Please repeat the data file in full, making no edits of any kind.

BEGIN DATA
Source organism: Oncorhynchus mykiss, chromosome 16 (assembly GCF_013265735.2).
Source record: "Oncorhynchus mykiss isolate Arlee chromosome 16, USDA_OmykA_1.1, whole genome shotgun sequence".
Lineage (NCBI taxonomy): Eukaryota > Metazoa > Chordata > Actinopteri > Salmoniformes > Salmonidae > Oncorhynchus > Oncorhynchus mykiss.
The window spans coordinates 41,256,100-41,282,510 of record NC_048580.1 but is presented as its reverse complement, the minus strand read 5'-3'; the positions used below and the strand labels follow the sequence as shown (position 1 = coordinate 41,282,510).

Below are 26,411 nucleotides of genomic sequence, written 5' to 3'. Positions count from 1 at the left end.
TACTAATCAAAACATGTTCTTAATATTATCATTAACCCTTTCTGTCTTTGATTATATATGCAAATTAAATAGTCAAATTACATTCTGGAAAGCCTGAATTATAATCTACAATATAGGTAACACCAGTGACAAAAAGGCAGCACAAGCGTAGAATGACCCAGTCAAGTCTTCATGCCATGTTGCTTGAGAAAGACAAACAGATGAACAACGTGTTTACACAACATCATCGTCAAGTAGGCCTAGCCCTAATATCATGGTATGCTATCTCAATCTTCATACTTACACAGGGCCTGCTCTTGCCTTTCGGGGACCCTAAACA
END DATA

Source organism: Oncorhynchus mykiss, chromosome 16 (assembly GCF_013265735.2).
Source record: "Oncorhynchus mykiss isolate Arlee chromosome 16, USDA_OmykA_1.1, whole genome shotgun sequence".
Lineage (NCBI taxonomy): Eukaryota > Metazoa > Chordata > Actinopteri > Salmoniformes > Salmonidae > Oncorhynchus > Oncorhynchus mykiss.
The window spans coordinates 41,256,100-41,282,510 of record NC_048580.1 but is presented as its reverse complement, the minus strand read 5'-3'; the positions used below and the strand labels follow the sequence as shown (position 1 = coordinate 41,282,510).

Below are 26,411 nucleotides of genomic sequence, written 5' to 3'. Positions count from 1 at the left end.
TACTAATCAAAACATGTTCTTAATATTATCATTAACCCTTTCTGTCTTTGATTATATATGCAAATTAAATAGTCAAATTACATTCTGGAAAGCCTGAATTATAATCTACAATATAGGTAACACCAGTGACAAAAAGGCAGCACAAGCGTAGAATGACCCAGTCAAGTCTTCATGCCATGTTGCTTGAGAAAGACAAACAGATGAACAACGTGTTTACACAACATCATCGTCAAGTAGGCCTAGCCCTAATATCATGGTATGCTATCTCAATCTTCATACTTACACAGGGCCTGCTCTTGCCTTTCGGGGACCCTAAACA